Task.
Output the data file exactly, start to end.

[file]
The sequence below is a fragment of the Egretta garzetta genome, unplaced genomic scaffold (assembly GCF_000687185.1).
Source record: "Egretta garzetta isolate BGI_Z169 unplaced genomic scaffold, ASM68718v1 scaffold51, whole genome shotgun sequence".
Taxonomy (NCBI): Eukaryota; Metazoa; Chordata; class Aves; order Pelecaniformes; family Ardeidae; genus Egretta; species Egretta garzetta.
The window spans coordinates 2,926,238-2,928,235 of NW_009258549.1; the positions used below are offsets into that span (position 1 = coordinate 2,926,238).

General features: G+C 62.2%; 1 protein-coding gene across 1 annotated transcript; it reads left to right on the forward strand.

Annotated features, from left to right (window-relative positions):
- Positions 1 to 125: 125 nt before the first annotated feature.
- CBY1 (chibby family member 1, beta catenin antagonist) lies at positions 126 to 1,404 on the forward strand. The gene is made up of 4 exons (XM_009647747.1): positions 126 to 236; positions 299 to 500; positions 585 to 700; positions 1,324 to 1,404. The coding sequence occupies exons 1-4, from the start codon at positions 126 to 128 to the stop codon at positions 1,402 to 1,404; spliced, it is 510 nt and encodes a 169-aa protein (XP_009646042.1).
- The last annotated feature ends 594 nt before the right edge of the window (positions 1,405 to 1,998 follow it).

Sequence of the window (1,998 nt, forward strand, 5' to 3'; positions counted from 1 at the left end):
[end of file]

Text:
The sequence below is a fragment of the Egretta garzetta genome, unplaced genomic scaffold (assembly GCF_000687185.1).
Source record: "Egretta garzetta isolate BGI_Z169 unplaced genomic scaffold, ASM68718v1 scaffold51, whole genome shotgun sequence".
Taxonomy (NCBI): Eukaryota; Metazoa; Chordata; class Aves; order Pelecaniformes; family Ardeidae; genus Egretta; species Egretta garzetta.
The window spans coordinates 2,926,238-2,928,235 of NW_009258549.1; the positions used below are offsets into that span (position 1 = coordinate 2,926,238).

General features: G+C 62.2%; 1 protein-coding gene across 1 annotated transcript; it reads left to right on the forward strand.

Annotated features, from left to right (window-relative positions):
- Positions 1 to 125: 125 nt before the first annotated feature.
- CBY1 (chibby family member 1, beta catenin antagonist) lies at positions 126 to 1,404 on the forward strand. The gene is made up of 4 exons (XM_009647747.1): positions 126 to 236; positions 299 to 500; positions 585 to 700; positions 1,324 to 1,404. The coding sequence occupies exons 1-4, from the start codon at positions 126 to 128 to the stop codon at positions 1,402 to 1,404; spliced, it is 510 nt and encodes a 169-aa protein (XP_009646042.1).
- The last annotated feature ends 594 nt before the right edge of the window (positions 1,405 to 1,998 follow it).

Sequence of the window (1,998 nt, forward strand, 5' to 3'; positions counted from 1 at the left end):